Faith, hope and charity

29th May 2009 at 01:00
Scottish family has embarked on an incredible journey to help rebuild young lives in Central Africa

An aberdeenshire couple took their children to the poorest country in the world to let them see how the other half really does live.

Mother-of-four Valerie Carr and her husband Charles sold their house last year and took their three youngest sons to Burundi in Central East Africa, a country where thousands of children have been orphaned during years of conflict.

While the boys are at school, their parents are running a project to build six orphanages. And back home at Crombie Primary, on the outskirts of Aberdeen, where the boys were pupils, everyone has been fundraising and learning about life in Burundi from the boys' blogs.

"We felt almost guilty about how much we had, compared to how little so many people in the world have and we wanted our children to have a true perspective on how 70 per cent of the world lives," explains Valerie. She is a member of a Bible study group and her reading prompted the family's journey.

"It wasn't any great act of sainthood, it was just trying to get a real perspective on the world situation and you can't get that sometimes when you're living in an affluent community," says Valerie, at the new family home in Bujumbura on the shores of Lake Tanganyika.

The couple work on behalf of Dundee-based charity Mission International and are funding their year-long stay with some of the proceeds of their house sale. Valerie is an interior designer and her husband Charles a builder, so their practical professional skills made them ideal candidates to project-manage the venture.

Their sons John, 9, Matthew, 12, and Samuel, 14, attend an English speaking school and have settled well into their new environment. Their older brother Joshua, 19, had already begun an apprenticeship and stayed in Scotland to continue his training.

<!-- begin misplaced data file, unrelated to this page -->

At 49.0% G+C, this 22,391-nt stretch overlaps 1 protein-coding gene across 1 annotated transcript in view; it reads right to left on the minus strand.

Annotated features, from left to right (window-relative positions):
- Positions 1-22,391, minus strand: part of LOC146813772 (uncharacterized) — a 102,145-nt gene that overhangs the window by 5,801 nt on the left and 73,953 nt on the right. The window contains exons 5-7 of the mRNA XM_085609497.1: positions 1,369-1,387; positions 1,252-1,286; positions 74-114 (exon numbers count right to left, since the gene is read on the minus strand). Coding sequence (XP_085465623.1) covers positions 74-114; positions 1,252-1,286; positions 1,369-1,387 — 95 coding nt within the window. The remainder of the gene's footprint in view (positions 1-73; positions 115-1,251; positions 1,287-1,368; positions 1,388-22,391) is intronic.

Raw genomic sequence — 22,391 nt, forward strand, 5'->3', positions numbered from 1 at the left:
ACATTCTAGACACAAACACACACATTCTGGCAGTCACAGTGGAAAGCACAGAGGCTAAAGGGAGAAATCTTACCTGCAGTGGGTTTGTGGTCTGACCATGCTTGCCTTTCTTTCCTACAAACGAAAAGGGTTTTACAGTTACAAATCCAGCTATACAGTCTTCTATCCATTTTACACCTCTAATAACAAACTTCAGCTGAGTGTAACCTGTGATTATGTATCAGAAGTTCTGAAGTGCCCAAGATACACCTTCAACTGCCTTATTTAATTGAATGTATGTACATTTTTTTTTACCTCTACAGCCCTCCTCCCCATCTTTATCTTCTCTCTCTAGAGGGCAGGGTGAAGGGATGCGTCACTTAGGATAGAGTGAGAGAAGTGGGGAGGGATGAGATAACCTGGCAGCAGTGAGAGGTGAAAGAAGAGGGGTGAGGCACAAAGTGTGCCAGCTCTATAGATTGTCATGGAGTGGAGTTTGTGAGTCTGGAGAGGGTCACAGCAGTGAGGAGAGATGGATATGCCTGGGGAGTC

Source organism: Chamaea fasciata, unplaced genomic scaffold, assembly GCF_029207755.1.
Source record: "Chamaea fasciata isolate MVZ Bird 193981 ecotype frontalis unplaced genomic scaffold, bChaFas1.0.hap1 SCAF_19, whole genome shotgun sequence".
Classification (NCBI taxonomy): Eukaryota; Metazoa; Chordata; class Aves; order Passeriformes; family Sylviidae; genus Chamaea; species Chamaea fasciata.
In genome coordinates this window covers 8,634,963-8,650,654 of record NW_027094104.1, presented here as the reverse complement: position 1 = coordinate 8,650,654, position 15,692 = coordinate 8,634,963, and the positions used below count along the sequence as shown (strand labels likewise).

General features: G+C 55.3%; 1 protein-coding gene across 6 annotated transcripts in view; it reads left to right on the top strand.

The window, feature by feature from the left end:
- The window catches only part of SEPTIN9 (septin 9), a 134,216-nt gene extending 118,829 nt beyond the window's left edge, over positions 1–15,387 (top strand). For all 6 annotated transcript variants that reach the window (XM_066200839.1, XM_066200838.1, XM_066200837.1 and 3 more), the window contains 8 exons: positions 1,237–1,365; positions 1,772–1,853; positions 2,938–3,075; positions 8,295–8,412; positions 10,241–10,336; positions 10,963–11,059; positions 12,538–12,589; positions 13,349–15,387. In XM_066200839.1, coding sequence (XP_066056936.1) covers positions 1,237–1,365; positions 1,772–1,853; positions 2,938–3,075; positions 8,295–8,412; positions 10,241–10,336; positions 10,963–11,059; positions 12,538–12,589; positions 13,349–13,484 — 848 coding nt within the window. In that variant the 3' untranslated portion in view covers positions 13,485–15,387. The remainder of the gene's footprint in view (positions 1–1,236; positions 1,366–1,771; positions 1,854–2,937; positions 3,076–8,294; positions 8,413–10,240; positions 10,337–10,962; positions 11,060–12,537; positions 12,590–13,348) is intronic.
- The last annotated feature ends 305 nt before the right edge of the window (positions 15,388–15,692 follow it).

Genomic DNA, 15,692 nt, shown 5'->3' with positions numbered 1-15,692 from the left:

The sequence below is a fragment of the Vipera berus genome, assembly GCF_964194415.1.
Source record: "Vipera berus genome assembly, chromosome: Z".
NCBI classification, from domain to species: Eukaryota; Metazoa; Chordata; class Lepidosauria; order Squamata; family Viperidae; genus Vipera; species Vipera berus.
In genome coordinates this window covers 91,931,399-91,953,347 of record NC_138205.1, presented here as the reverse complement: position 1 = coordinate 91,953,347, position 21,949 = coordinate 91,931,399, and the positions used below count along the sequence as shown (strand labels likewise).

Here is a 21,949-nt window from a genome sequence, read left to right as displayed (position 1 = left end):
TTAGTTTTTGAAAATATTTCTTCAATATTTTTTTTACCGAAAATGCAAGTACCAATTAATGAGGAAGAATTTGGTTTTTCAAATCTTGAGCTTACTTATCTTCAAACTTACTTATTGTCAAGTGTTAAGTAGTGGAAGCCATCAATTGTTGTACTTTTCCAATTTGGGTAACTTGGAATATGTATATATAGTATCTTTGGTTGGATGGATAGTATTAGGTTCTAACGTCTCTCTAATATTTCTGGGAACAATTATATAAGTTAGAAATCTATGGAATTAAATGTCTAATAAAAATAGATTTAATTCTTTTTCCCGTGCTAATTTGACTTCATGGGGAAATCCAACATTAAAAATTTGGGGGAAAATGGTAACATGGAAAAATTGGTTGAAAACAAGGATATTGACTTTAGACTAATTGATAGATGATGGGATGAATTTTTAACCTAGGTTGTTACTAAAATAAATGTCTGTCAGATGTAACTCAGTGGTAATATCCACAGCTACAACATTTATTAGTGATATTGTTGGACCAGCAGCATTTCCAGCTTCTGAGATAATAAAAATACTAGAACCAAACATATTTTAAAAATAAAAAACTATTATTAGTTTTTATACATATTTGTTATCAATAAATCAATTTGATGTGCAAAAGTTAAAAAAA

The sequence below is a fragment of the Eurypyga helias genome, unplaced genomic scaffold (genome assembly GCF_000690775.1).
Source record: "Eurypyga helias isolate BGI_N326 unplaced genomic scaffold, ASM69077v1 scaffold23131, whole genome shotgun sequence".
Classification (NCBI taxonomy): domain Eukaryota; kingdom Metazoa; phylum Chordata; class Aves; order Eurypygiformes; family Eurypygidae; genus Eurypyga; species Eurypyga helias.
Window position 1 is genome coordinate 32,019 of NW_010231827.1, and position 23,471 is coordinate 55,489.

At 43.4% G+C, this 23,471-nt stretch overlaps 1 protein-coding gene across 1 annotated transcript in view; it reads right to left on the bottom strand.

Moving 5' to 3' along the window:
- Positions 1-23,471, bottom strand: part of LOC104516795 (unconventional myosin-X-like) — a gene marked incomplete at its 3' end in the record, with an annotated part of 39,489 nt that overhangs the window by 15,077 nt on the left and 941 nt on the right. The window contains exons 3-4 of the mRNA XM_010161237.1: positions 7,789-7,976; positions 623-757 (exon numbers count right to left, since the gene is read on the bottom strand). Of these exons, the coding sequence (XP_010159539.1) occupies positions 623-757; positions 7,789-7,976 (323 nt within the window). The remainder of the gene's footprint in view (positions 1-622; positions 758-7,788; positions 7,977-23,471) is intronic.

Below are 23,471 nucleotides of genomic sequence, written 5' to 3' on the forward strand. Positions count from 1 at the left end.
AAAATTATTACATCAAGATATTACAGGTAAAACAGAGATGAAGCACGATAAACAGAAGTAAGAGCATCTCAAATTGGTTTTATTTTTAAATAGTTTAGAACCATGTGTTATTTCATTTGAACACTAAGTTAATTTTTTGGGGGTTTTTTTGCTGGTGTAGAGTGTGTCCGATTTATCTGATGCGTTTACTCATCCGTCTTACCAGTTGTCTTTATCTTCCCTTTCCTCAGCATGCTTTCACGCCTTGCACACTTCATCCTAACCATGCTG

Valerie says the six houses the couple have designed at the Hope Centre, near the Congo border, will provide new homes for more than 40 orphans. "Where they live now, if you visited any dog kennel in the UK it would be much better quality - it's just concrete bunkers with mats on the floor," she says.

The Foreign and Commonwealth Office currently advises against all but essential travel to Burundi, despite an official ceasefire agreement reached last summer. But Valerie and her husband visited Burundi and thought long and hard before reaching their decision to return with the boys. "We were pleasantly surprised that, on the ground, we didn't feel threatened in any way," she says.

Children in Burundi sit regular exams and are diligent about daily homework. Her older son was at the top of his class in some subjects back home at Westhill Academy, but not here. "Education is the way out here for everybody. They know there's only one way they're going to get a better life - a better job," says Valerie, who helps out in the boys' school two days a week.

Back at Crombie Primary, progress at the Hope Centre is documented on special bulletin boards with photographs of smiling orphans and their moving stories.

Headteacher Kate Hopkins says the family's experience has brought valulable educational and cultural benefits to the school in areas such as global citizenship. A range of enterprising fundraising at the school has contributed more than Pounds 1,000 to equip the orphanages and thousands more has come from the family's church in Westhill.

When the Carrs were home at Christmas, they went straight to the school from the airport to share their experiences: "I'm amazed by their commitment - selling the house, going to Africa, taking their children with them, having them educated in Burundi," says Mrs Hopkins. "The standard of education the boys is getting is terrific, I am really impressed by it. They get a lot of homework, which they were complaining about.

"Other than directly curricular education, they're learning the value of money, of work and of taking skills over there. They are learning all the culture and traditions of that country - what could be better? And they're building buildings, they're making a difference - wouldn't that be a lovely feeling - that you have made a difference?"

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